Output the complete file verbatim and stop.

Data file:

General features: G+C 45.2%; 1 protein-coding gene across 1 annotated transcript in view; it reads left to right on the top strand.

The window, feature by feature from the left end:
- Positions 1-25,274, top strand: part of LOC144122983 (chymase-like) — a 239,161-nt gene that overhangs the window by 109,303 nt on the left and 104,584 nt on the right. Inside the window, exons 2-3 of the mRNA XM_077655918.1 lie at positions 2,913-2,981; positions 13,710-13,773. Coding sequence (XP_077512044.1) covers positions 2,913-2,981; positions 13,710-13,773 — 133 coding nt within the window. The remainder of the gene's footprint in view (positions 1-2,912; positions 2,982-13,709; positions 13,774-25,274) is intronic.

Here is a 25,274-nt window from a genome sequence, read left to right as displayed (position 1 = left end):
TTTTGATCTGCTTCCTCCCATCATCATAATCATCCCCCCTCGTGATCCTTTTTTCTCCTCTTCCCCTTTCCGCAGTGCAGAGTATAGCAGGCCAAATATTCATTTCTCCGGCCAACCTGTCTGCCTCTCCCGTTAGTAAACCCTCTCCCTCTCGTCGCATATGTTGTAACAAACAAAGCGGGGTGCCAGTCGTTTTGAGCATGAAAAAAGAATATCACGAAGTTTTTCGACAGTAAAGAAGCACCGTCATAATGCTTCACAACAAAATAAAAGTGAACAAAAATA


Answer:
General features: G+C 45.2%; 1 protein-coding gene across 1 annotated transcript in view; it reads left to right on the top strand.

The window, feature by feature from the left end:
- Positions 1-25,274, top strand: part of LOC144122983 (chymase-like) — a 239,161-nt gene that overhangs the window by 109,303 nt on the left and 104,584 nt on the right. Inside the window, exons 2-3 of the mRNA XM_077655918.1 lie at positions 2,913-2,981; positions 13,710-13,773. Coding sequence (XP_077512044.1) covers positions 2,913-2,981; positions 13,710-13,773 — 133 coding nt within the window. The remainder of the gene's footprint in view (positions 1-2,912; positions 2,982-13,709; positions 13,774-25,274) is intronic.

Here is a 25,274-nt window from a genome sequence, read left to right as displayed (position 1 = left end):
TTTTGATCTGCTTCCTCCCATCATCATAATCATCCCCCCTCGTGATCCTTTTTTCTCCTCTTCCCCTTTCCGCAGTGCAGAGTATAGCAGGCCAAATATTCATTTCTCCGGCCAACCTGTCTGCCTCTCCCGTTAGTAAACCCTCTCCCTCTCGTCGCATATGTTGTAACAAACAAAGCGGGGTGCCAGTCGTTTTGAGCATGAAAAAAGAATATCACGAAGTTTTTCGACAGTAAAGAAGCACCGTCATAATGCTTCACAACAAAATAAAAGTGAACAAAAATA